Sports Day Triumph

17 May

As a kid in elementary school I always looked forward to Track and Field day. For one whole day classes were cancelled and all the students were allowed to display their athletic talent (or lack thereof) in a series of olympic-like events of their choosing. While some kids(usually the same fatties that hated P.E. class) pissed and moaned about having to spend the entire day pitted against their peers in physical competition for nothing more than the chance to earn a shitty ribbon, I took it quite seriously and wanted nothing more than to dominate and bring home as many shiny blue first place ribbons as possible.

At the risk of seeming like a complete rube, I must admit that I was almost just as excited for “Sports Day” (Korea’s equivalence to Track and Field day) at my school. Clearly this is not because I would be competing in any events nor receiving any ribbons, but I was mainly excited because I knew–if nothing else–that I would be spared from teaching classes and would be able to spend the whole day outside.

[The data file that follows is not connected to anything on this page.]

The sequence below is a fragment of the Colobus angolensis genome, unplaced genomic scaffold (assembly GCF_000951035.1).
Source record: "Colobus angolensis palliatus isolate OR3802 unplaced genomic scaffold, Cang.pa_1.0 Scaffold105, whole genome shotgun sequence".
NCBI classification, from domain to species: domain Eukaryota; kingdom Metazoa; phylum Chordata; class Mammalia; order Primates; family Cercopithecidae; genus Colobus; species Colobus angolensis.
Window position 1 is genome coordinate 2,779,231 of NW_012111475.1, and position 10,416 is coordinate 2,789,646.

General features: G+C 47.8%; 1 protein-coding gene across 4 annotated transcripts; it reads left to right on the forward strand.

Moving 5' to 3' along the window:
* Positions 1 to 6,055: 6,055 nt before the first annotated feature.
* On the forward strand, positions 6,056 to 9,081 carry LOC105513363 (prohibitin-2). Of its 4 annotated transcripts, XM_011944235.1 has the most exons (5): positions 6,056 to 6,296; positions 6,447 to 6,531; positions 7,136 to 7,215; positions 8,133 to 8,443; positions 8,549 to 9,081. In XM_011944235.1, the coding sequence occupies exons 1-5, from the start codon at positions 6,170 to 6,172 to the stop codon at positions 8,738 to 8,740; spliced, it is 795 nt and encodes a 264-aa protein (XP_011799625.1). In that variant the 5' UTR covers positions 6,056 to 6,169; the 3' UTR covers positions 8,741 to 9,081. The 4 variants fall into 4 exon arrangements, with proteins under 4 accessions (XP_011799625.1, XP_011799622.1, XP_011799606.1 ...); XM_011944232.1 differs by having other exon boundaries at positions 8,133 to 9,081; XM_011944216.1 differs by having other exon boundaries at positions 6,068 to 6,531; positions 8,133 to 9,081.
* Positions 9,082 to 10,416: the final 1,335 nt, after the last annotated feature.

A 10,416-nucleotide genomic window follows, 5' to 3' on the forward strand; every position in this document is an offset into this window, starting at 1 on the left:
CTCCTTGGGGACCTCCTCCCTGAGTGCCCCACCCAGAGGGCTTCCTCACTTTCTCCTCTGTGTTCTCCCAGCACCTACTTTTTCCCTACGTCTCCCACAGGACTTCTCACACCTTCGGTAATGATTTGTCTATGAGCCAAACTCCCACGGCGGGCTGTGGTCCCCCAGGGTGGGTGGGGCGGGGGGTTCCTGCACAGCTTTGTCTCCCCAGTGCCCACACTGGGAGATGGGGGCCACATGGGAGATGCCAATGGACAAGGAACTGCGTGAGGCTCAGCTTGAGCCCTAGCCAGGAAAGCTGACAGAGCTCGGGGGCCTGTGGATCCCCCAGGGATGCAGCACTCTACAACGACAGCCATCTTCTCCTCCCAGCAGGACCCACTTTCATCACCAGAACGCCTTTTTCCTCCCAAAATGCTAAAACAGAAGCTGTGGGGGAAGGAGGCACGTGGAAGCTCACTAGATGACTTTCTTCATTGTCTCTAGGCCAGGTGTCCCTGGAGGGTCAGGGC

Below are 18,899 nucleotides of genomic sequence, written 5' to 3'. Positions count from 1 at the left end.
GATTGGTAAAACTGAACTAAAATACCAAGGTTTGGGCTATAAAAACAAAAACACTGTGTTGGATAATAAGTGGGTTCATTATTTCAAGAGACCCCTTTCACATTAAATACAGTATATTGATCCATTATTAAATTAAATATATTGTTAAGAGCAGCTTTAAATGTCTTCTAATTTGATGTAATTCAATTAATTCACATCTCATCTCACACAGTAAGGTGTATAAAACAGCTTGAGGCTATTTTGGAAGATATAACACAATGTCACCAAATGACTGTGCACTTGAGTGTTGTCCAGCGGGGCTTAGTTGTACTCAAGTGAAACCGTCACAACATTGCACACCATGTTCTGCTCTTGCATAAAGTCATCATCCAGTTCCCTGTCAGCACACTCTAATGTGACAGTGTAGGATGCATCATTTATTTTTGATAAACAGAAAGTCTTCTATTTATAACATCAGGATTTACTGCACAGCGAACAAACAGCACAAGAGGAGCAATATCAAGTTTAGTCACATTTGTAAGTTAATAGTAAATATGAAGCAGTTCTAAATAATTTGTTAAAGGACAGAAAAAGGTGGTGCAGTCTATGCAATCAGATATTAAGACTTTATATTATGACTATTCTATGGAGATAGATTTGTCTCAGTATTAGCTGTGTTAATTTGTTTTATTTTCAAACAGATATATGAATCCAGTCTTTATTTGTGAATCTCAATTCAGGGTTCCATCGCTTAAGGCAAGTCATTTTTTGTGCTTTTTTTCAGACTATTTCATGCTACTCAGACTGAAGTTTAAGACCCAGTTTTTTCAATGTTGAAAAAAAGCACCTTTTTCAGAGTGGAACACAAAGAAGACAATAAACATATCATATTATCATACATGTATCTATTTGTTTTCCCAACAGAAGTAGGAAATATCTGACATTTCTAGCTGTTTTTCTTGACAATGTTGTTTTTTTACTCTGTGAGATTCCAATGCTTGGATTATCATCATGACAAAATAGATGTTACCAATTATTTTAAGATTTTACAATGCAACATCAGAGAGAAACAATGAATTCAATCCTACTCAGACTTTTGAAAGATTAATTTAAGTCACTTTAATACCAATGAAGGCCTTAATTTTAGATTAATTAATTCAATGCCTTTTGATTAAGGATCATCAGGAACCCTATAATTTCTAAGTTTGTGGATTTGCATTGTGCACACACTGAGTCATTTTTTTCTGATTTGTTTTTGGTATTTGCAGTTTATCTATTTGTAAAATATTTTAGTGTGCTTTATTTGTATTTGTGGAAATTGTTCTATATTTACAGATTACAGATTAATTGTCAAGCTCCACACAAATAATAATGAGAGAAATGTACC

As preparations were being made the week before, I began to wonder what my assigned roll for the day would be. Up until this point the only thing that was certain was that I would need to wear athletic clothes.

When I’m finally told by one of the other teachers (with my co-teacher translating) how I will factor into the day’s events, I’m a bit surprised as to what I’m tasked with doing. First I’m told I will need to pull a cart around a giant circle in the middle of the field.